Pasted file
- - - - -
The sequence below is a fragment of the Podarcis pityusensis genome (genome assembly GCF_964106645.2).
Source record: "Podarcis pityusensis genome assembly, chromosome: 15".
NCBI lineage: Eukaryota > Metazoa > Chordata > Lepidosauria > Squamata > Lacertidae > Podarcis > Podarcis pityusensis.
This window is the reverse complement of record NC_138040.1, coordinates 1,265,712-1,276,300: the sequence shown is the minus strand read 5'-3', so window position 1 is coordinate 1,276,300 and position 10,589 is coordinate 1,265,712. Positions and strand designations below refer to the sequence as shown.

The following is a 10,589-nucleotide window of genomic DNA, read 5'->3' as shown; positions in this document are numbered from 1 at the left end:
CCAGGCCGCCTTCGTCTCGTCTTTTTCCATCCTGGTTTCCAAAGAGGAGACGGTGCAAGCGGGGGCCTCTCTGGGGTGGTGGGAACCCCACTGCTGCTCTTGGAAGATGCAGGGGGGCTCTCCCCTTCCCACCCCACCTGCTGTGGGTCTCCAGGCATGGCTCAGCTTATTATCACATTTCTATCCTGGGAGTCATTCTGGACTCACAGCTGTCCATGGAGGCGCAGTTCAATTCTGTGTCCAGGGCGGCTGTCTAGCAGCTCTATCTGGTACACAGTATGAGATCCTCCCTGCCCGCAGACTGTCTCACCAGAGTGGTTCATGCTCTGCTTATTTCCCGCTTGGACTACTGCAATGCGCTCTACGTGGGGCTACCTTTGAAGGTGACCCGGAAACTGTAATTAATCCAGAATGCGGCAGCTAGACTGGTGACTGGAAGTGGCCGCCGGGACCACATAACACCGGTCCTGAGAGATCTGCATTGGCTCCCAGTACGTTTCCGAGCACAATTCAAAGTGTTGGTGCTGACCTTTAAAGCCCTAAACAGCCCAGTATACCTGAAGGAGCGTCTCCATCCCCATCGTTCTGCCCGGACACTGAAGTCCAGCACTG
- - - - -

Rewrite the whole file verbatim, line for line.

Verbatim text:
The sequence below is a fragment of the Podarcis pityusensis genome (genome assembly GCF_964106645.2).
Source record: "Podarcis pityusensis genome assembly, chromosome: 15".
NCBI lineage: Eukaryota > Metazoa > Chordata > Lepidosauria > Squamata > Lacertidae > Podarcis > Podarcis pityusensis.
This window is the reverse complement of record NC_138040.1, coordinates 1,265,712-1,276,300: the sequence shown is the minus strand read 5'-3', so window position 1 is coordinate 1,276,300 and position 10,589 is coordinate 1,265,712. Positions and strand designations below refer to the sequence as shown.

The following is a 10,589-nucleotide window of genomic DNA, read 5'->3' as shown; positions in this document are numbered from 1 at the left end:
CCAGGCCGCCTTCGTCTCGTCTTTTTCCATCCTGGTTTCCAAAGAGGAGACGGTGCAAGCGGGGGCCTCTCTGGGGTGGTGGGAACCCCACTGCTGCTCTTGGAAGATGCAGGGGGGCTCTCCCCTTCCCACCCCACCTGCTGTGGGTCTCCAGGCATGGCTCAGCTTATTATCACATTTCTATCCTGGGAGTCATTCTGGACTCACAGCTGTCCATGGAGGCGCAGTTCAATTCTGTGTCCAGGGCGGCTGTCTAGCAGCTCTATCTGGTACACAGTATGAGATCCTCCCTGCCCGCAGACTGTCTCACCAGAGTGGTTCATGCTCTGCTTATTTCCCGCTTGGACTACTGCAATGCGCTCTACGTGGGGCTACCTTTGAAGGTGACCCGGAAACTGTAATTAATCCAGAATGCGGCAGCTAGACTGGTGACTGGAAGTGGCCGCCGGGACCACATAACACCGGTCCTGAGAGATCTGCATTGGCTCCCAGTACGTTTCCGAGCACAATTCAAAGTGTTGGTGCTGACCTTTAAAGCCCTAAACAGCCCAGTATACCTGAAGGAGCGTCTCCATCCCCATCGTTCTGCCCGGACACTGAAGTCCAGCACTG